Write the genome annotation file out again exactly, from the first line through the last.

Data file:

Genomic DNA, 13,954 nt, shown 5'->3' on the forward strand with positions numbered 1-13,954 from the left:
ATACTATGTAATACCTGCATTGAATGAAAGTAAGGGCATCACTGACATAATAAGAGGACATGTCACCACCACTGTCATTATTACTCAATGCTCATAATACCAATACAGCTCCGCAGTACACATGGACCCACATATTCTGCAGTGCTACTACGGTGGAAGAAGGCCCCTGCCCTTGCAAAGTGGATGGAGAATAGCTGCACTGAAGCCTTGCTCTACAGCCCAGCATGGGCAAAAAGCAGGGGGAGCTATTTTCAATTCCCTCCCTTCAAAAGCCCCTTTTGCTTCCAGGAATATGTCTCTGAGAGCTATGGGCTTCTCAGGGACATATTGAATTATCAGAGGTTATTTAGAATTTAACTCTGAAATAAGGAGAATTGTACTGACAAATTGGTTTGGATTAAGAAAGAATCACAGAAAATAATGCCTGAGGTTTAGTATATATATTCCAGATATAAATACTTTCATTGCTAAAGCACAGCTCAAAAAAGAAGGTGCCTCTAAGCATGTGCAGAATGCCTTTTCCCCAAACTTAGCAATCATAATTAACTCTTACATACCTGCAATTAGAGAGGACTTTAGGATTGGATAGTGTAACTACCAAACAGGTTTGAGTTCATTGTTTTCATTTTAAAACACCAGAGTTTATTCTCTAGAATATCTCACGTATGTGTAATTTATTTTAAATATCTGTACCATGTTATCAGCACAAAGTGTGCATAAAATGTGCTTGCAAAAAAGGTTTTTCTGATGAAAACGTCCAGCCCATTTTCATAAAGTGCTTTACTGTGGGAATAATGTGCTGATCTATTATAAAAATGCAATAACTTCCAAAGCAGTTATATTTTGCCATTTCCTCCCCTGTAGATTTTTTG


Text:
Genomic DNA, 13,954 nt, shown 5'->3' on the forward strand with positions numbered 1-13,954 from the left:
ATACTATGTAATACCTGCATTGAATGAAAGTAAGGGCATCACTGACATAATAAGAGGACATGTCACCACCACTGTCATTATTACTCAATGCTCATAATACCAATACAGCTCCGCAGTACACATGGACCCACATATTCTGCAGTGCTACTACGGTGGAAGAAGGCCCCTGCCCTTGCAAAGTGGATGGAGAATAGCTGCACTGAAGCCTTGCTCTACAGCCCAGCATGGGCAAAAAGCAGGGGGAGCTATTTTCAATTCCCTCCCTTCAAAAGCCCCTTTTGCTTCCAGGAATATGTCTCTGAGAGCTATGGGCTTCTCAGGGACATATTGAATTATCAGAGGTTATTTAGAATTTAACTCTGAAATAAGGAGAATTGTACTGACAAATTGGTTTGGATTAAGAAAGAATCACAGAAAATAATGCCTGAGGTTTAGTATATATATTCCAGATATAAATACTTTCATTGCTAAAGCACAGCTCAAAAAAGAAGGTGCCTCTAAGCATGTGCAGAATGCCTTTTCCCCAAACTTAGCAATCATAATTAACTCTTACATACCTGCAATTAGAGAGGACTTTAGGATTGGATAGTGTAACTACCAAACAGGTTTGAGTTCATTGTTTTCATTTTAAAACACCAGAGTTTATTCTCTAGAATATCTCACGTATGTGTAATTTATTTTAAATATCTGTACCATGTTATCAGCACAAAGTGTGCATAAAATGTGCTTGCAAAAAAGGTTTTTCTGATGAAAACGTCCAGCCCATTTTCATAAAGTGCTTTACTGTGGGAATAATGTGCTGATCTATTATAAAAATGCAATAACTTCCAAAGCAGTTATATTTTGCCATTTCCTCCCCTGTAGATTTTTTG